German Transport Minister Criticises That Train Drivers Have To Be Changed At Borders Because Of Different Languages, And That This Increases The Cost
Aerial view of the last train station before Spain in the south of France, village of Cerbere.
(c) Jordi Verdugo, CC BY-SA 2.0, Wikimedia Commons

Recently, Greenpeace issued a Report about how train fares are up to 30 times more expensive than planes in Europe.

This is not just down to unfair tax breaks for airlines but also inefficient practices in passenger rail.

German Transport Minister Volker Wissing confirms this. He states that, among other things, the train driver “has to be changed every time at the (internal EU) border…. All this has an impact on the price.”

He is right: EU passenger rail is being held back by the lingering fragmentation of the system along linguistic boundaries. It is finally Time to Act. We need One Europe and One Railway.

After 70 years of the fragmented current system, just 4-5% of travellers crossing borders internally within the EU use passenger rail.

Finally, key political stakeholders are recognising the problems. Germany is the EU’s largest Member State by population. It is located at the geographical centre of the continent.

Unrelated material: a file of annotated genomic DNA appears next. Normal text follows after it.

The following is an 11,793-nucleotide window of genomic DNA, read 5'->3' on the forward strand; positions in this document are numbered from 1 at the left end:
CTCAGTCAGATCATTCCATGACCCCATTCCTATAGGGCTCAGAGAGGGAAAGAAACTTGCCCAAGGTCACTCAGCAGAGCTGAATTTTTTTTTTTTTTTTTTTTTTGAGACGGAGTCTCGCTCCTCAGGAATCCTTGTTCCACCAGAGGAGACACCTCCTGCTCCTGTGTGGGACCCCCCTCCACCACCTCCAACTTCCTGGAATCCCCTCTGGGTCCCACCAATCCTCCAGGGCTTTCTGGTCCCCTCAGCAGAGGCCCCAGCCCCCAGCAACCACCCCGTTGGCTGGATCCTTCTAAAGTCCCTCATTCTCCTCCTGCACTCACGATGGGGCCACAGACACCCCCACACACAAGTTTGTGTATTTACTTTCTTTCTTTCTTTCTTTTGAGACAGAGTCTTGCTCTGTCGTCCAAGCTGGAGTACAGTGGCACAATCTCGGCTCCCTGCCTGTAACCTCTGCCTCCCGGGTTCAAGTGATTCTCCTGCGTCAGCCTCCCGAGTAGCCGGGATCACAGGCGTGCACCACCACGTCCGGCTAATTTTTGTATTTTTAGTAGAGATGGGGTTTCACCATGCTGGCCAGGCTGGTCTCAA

Indeed, Transport Minister Dr Volker Wissing has recently identified major cost drivers that cause cross-border rail to be so much more expensive than flying. One of them is train drivers changing over at the internal EU borders, which would be avoided if a single language were adopted.

It is very misguided to believe that the current system for train drivers works well without any problems. Look at what has happened between Spain and France: due to the lack of language-qualified train drivers from incumbent SNCF, SNCF does not operate cross-border rail connections such as Cerbère (France) – Portbou (Spain) since last year. Passengers are transferred instead to cross-border buses, which are, for their part, not hampered by restrictive language requirements like in rail.

Germany’s Transport Secretary is right: A single language for EU Train Drivers would both reduce costs and make passenger rail more attractive. We encourage the EU Commission to publish a strong proposal for the recast of the Train Drivers’ Directive (2007/59/EC).As long as this does not happen, then there will never really be a Single European Railway Area with One Europe and One Railway

ALLRAIL Policy Coordinator Katharina Dekeyser